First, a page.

Observation

 

One traditional approach to scoliosis has been the “wait and see” method of observation. 

This often happens when a scoliosis is detected in a young child, but the curve is not large enough to recommend traditional treatments such as hard bracing or surgery. A doctor or surgeon will periodically monitor the progression of the curve to see if it gets severe enough to do something about.

Observation makes sense when the only treatment options are invasive such as surgery. However with the availability less invasive treatments such as Night time only bracing, dynamic bracing, rigid over-corrective bracing and SEAS and Schroth physical therapy the opportunity for earlier intervention now exists.

The discussion of observation vs. intervention revolves around the ability to be able to predict progression and having an effective treatment that can be used early on.  Progression prediction is complicated and involves different factors such as age, curve magnitude, curve location, maturation, family history and a range of other factors. Currently there are two genetic test under trial that may offer some insight into the strength of the genetic component of the progression. In the future this may lead to a situation where observation and early intervention are selectively chosen based on these test results.

In the absence of these tests we can look to the research on curve progression and curve magnitude at different ages. In 1984  Lonstein and Carlson reviewed 727 children with idiopathic scoliosis. In there study they found that there was a “direct relationship between the incidence of progression and the magnitude of the curve, and an inverse relationship with chronological age and Risser sign”. In other words a larger curve in a younger, less mature child was more likely to progress than a smaller curve in an older, more mature child.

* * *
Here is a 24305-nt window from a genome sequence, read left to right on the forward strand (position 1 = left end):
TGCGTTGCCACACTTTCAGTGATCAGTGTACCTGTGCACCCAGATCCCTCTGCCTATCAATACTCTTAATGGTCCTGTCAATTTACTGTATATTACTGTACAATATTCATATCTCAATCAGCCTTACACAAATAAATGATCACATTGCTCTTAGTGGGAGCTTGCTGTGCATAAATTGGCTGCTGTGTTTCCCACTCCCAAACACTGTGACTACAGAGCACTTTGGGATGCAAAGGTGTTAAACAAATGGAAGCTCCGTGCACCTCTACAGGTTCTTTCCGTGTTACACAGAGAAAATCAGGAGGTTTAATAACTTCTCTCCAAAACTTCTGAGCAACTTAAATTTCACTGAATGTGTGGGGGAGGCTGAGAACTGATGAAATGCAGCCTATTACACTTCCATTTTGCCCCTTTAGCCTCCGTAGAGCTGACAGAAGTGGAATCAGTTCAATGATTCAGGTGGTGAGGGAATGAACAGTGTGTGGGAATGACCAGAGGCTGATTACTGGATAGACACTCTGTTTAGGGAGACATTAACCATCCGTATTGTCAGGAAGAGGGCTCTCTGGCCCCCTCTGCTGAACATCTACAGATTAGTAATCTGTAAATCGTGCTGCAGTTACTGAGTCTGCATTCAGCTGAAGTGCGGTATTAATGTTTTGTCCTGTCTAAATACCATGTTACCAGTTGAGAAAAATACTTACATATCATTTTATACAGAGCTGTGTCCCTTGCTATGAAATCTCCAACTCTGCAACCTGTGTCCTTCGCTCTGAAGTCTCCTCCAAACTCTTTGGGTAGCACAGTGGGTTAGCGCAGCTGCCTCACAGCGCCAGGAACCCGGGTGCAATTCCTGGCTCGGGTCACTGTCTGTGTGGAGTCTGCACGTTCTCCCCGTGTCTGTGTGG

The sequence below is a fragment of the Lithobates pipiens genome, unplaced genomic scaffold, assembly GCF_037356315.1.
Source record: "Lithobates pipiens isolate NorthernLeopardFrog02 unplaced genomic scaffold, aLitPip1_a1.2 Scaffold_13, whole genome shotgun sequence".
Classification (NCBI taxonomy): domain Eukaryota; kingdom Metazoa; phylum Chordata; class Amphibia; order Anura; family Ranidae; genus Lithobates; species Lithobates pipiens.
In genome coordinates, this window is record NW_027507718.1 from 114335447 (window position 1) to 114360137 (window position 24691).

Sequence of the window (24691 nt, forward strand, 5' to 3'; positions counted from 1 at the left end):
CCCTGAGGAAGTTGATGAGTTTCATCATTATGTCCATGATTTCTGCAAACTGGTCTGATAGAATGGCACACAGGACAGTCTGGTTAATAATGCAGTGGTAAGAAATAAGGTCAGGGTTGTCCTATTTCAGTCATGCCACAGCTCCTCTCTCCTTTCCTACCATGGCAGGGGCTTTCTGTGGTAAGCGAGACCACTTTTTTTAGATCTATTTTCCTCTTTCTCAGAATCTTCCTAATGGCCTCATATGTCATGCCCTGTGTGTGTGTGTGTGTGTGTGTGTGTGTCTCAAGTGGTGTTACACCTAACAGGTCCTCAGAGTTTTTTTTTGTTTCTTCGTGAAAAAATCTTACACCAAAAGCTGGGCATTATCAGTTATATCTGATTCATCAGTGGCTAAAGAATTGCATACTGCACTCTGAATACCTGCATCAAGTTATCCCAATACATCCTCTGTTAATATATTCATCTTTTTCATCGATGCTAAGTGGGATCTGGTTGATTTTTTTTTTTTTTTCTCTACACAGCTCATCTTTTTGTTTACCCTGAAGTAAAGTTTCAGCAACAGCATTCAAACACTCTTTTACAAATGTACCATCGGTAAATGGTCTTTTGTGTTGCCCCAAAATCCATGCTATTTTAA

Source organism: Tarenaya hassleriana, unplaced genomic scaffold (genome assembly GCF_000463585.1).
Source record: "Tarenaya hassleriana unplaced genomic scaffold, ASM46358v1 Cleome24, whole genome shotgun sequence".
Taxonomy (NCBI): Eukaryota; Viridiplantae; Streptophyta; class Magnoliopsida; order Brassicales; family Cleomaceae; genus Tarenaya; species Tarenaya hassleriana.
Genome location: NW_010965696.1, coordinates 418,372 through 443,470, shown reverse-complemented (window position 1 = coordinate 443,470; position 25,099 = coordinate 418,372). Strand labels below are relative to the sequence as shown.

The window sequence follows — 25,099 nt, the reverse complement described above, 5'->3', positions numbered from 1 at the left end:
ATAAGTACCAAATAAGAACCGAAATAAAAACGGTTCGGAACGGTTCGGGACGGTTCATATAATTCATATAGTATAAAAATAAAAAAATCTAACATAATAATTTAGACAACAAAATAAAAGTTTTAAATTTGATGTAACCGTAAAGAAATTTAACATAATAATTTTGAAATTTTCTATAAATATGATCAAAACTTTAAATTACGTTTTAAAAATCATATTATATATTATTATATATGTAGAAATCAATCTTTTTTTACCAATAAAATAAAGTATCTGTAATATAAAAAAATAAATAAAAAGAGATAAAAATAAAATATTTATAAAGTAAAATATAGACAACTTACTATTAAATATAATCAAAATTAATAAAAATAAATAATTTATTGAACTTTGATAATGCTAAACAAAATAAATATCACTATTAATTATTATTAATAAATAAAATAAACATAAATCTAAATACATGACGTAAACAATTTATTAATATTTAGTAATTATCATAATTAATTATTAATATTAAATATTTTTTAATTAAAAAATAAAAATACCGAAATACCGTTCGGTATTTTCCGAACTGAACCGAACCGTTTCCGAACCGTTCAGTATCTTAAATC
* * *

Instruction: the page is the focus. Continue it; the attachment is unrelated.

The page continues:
ProgressionAge

Lonstein and Carlson JBJS 1984

The above table shows that even in curves as small as 20° the likelihood of progression in younger children is very high i.e. children with a curve of 20° that were 10 years old or younger, had a 100% rate of progression. Children up to 12 years of age with a 20°curve had a 61% rate of progression. It would therefore seem logical that when an immature child with a small curve of 20° is diagnosed, that conservative treatment should begin immediately rather than observing and waiting for the child to progress before beginning conservative treatment.

Where there is a family history of scoliosis or where genetic testing shows a strong genetic profile for progression, even earlier intervention may be warranted. Some researchers have suggested conservative treatments such as Dynamic bracing be used in curves as small as 15° where these indications exist. By the same token the research shows us that as a child matures the risk of progression is less, i.e. in patients over 15 years of age with a 20° there was only a 16% rate of progression. In these cases it may be overkill to intervene with treatment and observation may be the most sensible choice.

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